“Steps to take so there is no delay in passing a car to your heirs.”
A recent nj.com article asks, “What is the best way to pass a car to your heirs when you die?” The article explains that, as far as estate planning is concerned, a car is considered personal property. A car can be transferred by a specific mention of it in a will or just by the general reference to “personal property.” The only exception is if it is a collectable, in which case the auto will need a specific reference.
Typically, the executor of the estate (if there’s a will) or the administrator (if there’s no will) would either:
- Execute the bill of sale and the old title to sell the car to a third party; or
- Execute the old title to transfer the car to the person who inherits it in the will.
The executor should have an original document provided by the probate court that shows the executor's authority to act on behalf of the estate. This is called Letters Testamentary. If there is an administrator, Letters of Administration will also be required and should be given to the new owner.
However, if the car is owned by both a husband and wife or by civil partners, the transfer can be made in New Jersey, for example, by sending a copy of the death certificate, the old title, and an affidavit supplied by the Motor Vehicle Commission confirming the status of ownership and the co-owner's death, without the need for Letters Testamentary or Letters of Administration.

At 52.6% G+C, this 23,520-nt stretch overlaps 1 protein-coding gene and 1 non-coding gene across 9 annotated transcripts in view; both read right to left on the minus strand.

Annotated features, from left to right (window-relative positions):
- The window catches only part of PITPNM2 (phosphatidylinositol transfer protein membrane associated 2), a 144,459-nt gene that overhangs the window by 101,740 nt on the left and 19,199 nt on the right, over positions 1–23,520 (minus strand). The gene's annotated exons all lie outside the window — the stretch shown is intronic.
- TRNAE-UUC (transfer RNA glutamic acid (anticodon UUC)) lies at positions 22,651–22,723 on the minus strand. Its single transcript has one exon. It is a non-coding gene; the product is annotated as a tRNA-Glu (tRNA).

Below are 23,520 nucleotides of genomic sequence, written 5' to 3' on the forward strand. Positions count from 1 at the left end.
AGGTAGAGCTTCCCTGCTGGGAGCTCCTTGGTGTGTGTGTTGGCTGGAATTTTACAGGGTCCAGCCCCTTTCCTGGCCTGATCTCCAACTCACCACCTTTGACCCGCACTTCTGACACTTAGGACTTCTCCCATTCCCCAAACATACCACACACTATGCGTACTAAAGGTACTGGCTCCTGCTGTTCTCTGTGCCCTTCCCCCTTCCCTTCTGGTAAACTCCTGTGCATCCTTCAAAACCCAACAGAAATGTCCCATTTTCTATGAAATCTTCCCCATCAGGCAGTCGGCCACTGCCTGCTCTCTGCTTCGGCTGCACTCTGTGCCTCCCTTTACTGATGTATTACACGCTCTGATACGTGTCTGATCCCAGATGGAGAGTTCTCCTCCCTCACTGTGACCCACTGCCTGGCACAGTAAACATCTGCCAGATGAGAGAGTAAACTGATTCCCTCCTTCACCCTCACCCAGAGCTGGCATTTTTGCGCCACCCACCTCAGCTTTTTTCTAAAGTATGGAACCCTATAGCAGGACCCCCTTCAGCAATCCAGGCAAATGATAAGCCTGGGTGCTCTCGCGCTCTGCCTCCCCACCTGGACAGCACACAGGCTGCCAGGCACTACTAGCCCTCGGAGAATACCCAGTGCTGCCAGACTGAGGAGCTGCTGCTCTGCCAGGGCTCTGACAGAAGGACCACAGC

If the estate is small, under $50,000 in the case of the car passing to a spouse/civil partner or under $20,000 where the car passes to another heir, the documents required by the New Jersey Motor Vehicle Commission will include an Affidavit of the Spouse or Next of Kin, as filed with the probate court rather than Letters Testamentary or Letters of Administration, in addition to the old title.
To complete the transfer, the transferee will also need the odometer reading on the vehicle, the transferee's driver's license, her insurance information and payment of the fee charged by the Motor Vehicle Commission.
Because it’s so easy to transfer a motor vehicle, there’s no reason to put a vehicle in a trust prior to death. That’s only going to possibly increase insurance rates. Likewise, transferring the vehicle to a different owner prior to death, again could increase insurance rates.
However, there are several things that could cause a delay in the transfer of the vehicle's ownership. For instance, there could be a lien on the vehicle for an auto loan that would have to be paid before the car could be transferred. There also could be inheritance or estate taxes or other creditor claims that would need to be addressed, before a distribution can be made.
Delays could also occur, if there is a disagreement among the beneficiaries as to whom should receive the vehicle in distribution. There could be delays, if there's difficulty obtaining a duplicate title, because the old title can't be found. Finally, a family member may not be able to address the administration of the estate or not dispose of an asset, because of grief caused by the death of their loved one.
Reference: nj.com (November 13, 2018) “What is the best way to pass a car to your heirs when you die?”